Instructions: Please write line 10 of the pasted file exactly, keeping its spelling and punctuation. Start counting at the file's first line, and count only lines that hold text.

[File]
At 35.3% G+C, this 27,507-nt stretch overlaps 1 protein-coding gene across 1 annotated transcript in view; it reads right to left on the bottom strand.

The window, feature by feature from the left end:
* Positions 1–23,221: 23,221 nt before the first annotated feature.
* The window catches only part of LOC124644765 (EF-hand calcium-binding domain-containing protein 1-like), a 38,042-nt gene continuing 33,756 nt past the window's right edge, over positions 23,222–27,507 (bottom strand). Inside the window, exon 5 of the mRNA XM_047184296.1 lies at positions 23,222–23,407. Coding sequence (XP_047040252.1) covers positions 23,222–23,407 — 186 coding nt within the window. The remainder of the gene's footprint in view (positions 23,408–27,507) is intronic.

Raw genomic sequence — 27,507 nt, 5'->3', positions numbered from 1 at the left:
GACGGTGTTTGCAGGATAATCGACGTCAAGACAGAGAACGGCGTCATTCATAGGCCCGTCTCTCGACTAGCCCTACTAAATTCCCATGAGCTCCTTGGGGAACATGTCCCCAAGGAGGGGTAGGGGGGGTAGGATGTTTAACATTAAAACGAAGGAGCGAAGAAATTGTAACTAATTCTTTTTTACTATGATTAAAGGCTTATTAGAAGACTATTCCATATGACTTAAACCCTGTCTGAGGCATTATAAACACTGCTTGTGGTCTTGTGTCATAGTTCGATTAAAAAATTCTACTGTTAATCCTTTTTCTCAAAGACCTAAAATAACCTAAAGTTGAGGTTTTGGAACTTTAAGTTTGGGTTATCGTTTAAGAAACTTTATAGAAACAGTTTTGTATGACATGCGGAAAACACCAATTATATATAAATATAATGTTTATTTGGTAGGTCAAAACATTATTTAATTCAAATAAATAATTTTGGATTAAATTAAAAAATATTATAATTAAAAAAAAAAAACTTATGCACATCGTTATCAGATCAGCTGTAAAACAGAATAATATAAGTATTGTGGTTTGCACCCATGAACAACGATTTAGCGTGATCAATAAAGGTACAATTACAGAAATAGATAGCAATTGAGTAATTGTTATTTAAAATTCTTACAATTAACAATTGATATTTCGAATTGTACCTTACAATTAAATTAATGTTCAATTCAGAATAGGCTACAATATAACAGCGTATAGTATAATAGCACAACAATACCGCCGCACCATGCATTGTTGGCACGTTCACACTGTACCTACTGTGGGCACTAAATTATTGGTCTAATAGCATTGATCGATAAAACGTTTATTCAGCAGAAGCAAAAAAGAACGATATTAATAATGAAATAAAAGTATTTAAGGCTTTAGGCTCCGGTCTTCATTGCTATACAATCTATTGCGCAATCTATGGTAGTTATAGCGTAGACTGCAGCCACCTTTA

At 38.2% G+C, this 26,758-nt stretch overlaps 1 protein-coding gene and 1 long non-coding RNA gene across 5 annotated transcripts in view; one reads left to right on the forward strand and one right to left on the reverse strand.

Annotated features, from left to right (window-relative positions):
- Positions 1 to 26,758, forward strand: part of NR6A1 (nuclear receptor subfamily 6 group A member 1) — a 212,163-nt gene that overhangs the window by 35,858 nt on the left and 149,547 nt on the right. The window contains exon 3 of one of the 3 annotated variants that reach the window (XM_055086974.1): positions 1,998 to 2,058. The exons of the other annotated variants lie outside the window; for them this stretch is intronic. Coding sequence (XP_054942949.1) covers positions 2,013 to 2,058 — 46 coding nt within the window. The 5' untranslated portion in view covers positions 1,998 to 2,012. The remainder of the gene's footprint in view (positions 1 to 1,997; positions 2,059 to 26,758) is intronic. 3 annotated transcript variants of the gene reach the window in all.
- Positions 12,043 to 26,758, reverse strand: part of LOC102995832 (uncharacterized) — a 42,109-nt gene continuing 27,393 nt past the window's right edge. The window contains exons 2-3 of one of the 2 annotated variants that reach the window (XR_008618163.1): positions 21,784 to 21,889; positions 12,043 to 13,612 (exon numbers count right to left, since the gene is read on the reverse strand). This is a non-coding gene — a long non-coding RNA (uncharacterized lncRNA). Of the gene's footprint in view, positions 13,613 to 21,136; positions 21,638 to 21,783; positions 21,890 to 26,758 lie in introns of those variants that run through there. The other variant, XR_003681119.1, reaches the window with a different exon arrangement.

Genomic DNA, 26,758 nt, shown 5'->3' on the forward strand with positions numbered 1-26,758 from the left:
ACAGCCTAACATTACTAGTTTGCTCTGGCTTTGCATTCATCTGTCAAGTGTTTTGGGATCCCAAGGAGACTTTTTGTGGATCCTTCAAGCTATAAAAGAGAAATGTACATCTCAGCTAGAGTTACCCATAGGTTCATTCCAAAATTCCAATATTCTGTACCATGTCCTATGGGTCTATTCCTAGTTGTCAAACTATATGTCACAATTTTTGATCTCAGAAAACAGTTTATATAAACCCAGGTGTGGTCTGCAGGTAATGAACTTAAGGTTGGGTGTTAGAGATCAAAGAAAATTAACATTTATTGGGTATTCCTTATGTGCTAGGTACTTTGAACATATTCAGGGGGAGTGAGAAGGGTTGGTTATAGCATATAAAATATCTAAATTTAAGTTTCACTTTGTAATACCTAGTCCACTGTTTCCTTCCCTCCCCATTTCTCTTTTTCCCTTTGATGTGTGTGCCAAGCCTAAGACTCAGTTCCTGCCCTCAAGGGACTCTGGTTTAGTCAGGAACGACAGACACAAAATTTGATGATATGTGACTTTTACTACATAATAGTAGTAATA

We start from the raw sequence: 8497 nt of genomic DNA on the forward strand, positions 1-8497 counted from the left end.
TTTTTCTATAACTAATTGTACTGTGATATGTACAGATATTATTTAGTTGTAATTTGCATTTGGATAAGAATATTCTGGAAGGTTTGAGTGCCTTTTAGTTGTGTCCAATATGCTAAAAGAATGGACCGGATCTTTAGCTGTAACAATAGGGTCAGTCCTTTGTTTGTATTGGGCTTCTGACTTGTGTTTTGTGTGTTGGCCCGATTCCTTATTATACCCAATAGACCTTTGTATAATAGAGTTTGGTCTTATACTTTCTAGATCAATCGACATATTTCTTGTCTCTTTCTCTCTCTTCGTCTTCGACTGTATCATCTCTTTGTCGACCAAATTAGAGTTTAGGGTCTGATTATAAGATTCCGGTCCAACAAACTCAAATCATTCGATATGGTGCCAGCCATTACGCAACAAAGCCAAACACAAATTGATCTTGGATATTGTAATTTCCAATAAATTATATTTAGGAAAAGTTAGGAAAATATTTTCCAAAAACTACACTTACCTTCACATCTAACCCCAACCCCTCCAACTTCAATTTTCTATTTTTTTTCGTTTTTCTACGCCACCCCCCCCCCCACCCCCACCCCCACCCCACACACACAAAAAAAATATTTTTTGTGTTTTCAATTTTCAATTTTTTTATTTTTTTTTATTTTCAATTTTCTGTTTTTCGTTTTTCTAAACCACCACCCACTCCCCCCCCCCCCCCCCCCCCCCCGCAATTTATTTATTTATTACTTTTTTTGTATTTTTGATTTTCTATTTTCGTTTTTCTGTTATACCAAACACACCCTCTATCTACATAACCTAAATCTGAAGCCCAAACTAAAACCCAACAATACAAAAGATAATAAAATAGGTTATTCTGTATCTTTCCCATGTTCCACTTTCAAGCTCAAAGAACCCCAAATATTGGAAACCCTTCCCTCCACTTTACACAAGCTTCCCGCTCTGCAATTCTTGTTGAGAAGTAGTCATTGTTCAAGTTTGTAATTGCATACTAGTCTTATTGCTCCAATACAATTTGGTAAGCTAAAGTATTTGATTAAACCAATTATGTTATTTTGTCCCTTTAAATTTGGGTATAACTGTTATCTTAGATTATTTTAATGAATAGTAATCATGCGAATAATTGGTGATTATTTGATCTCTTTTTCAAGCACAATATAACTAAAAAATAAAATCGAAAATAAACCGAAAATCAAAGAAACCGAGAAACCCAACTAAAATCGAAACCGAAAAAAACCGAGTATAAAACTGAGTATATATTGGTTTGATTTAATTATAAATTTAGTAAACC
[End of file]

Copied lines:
- Positions 12,043 to 26,758, reverse strand: part of LOC102995832 (uncharacterized) — a 42,109-nt gene continuing 27,393 nt past the window's right edge. The window contains exons 2-3 of one of the 2 annotated variants that reach the window (XR_008618163.1): positions 21,784 to 21,889; positions 12,043 to 13,612 (exon numbers count right to left, since the gene is read on the reverse strand). This is a non-coding gene — a long non-coding RNA (uncharacterized lncRNA). Of the gene's footprint in view, positions 13,613 to 21,136; positions 21,638 to 21,783; positions 21,890 to 26,758 lie in introns of those variants that run through there. The other variant, XR_003681119.1, reaches the window with a different exon arrangement.